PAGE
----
Amazon’s Sales Tax Issue

June 12, 2012 — Leave a comment

From Amazon’s 2011 10-K filing:

 

More than half our revenue is already earned in jurisdictions where we collect sales tax or its equivalents.”  [But new state taxes] “…could result in substantial tax liabilities, including for past sales, as well as penalties and interest.

This will be interesting to watch over time with Amazon. The sales tax issue has the potential to create a Shleiffer Effect flash point in that so few people understand what it means to Amazon’s business if (once) they are required to collect sales tax in all U.S. states. There exists a sentiment that it will curtail demand for Amazon products since consumers will no longer get the benefit of a tax-free subsidy, raising the price of Amazon products compared to traditional retailers.

So when the tax issue finally hits, there’s a good chance that it produces an overreaction, a load of negative press, and a falling stock price drops. In other words, classic Shleiffer Effect and a buying opportunity.

Amazon’s strategy has been interesting. Nothing short, actually, of brilliant negotiating born of dividing your enemies state by state. And I think it will continue: fight state by state attempts to force Amazon to collect sales tax, pushing for federal legislation that provides a blanket approach to collecting sales tax from online retailers as opposed to a patchwork approach. This buys Amazon time, helps it influence any such federal legislation (especially because Amazon will want it to include an amnesty provision that protects it from any historical liability for uncollected taxes), and allows Amazon to strike opportunistic deals on a state by state basis in which it will agree to collect those taxes in exchange for building distribution centers there.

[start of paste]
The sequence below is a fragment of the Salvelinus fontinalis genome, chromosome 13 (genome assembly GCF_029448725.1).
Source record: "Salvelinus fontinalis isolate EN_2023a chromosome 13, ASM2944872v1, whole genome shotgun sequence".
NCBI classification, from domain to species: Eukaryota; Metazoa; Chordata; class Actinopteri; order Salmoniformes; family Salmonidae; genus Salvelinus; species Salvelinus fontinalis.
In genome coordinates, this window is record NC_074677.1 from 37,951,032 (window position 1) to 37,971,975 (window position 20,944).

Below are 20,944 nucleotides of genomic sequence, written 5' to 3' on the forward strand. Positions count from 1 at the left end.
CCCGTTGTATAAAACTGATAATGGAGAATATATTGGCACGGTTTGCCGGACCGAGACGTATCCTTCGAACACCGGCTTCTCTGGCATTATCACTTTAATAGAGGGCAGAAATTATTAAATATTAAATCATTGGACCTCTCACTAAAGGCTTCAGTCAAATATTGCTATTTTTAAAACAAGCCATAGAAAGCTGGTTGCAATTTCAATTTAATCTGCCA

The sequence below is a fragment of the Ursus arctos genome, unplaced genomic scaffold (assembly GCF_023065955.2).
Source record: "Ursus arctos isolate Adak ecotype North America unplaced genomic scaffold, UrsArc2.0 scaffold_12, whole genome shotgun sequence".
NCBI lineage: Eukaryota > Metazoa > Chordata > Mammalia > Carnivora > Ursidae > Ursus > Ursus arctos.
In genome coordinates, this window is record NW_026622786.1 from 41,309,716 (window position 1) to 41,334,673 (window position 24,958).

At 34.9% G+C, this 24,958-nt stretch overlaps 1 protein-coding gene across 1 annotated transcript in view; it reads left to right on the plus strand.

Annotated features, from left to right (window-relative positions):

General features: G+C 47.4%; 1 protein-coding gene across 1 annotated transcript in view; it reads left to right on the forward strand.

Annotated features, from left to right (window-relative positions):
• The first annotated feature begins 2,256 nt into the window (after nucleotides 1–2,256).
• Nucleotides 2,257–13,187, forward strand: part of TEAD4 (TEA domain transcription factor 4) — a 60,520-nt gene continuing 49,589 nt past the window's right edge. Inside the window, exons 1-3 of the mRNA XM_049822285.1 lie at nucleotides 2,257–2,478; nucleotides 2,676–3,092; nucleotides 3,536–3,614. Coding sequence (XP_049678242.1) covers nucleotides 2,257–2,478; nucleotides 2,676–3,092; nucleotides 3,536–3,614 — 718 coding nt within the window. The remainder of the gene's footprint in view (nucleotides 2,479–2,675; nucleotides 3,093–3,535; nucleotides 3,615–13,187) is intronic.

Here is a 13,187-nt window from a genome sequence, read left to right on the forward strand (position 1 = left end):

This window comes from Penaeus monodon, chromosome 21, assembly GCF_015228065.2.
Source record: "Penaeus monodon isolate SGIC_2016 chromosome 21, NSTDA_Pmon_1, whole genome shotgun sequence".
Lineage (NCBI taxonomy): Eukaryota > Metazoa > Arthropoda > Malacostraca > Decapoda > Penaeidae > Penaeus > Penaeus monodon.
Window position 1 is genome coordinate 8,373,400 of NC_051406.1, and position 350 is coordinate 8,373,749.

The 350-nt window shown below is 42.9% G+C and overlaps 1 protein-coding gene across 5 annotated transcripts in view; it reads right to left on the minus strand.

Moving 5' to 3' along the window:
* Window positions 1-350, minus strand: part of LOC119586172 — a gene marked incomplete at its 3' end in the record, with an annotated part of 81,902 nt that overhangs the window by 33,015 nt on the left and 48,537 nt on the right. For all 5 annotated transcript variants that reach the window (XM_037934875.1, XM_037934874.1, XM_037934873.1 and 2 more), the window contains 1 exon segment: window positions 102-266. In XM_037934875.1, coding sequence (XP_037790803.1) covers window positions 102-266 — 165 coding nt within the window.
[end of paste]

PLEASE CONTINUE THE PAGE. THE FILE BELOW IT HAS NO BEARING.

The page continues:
One is reminded of old Br’er Rabbit. Please sir, please! Don’t throw me into the brier patch!

The coalition pushing so hard for Amazon to collect sales tax is likelyto get a mean taste of unintended consequences. When Amazon begins collecting in a state, it then has full liberty to build and run operations there as it sees fit. Its late-2011 deal to collect taxes in California allowed the company to immediately break ground on new distribution centers there, meaning it will soon be able to deliver its packages to San Diego, Los Angeles, and San Francisco much (MUCH) more quickly than before.

These are huge and important markets for all retailers. I suspect Amazon had been serving them out of its Nevada and Washington fulfillment centers, and still getting pretty good two day turnarounds for delivery. The retailers pushing for the sales tax must now ask…what does it do to our business if Amazon can deliver packages overnight to our customers’ doorsteps? What if having a dense network of fulfillment centers near these population centers means Amazon can deliver the same day?

Please, says Amazon, throw me into that sales tax brier patch.

Paul Dryden

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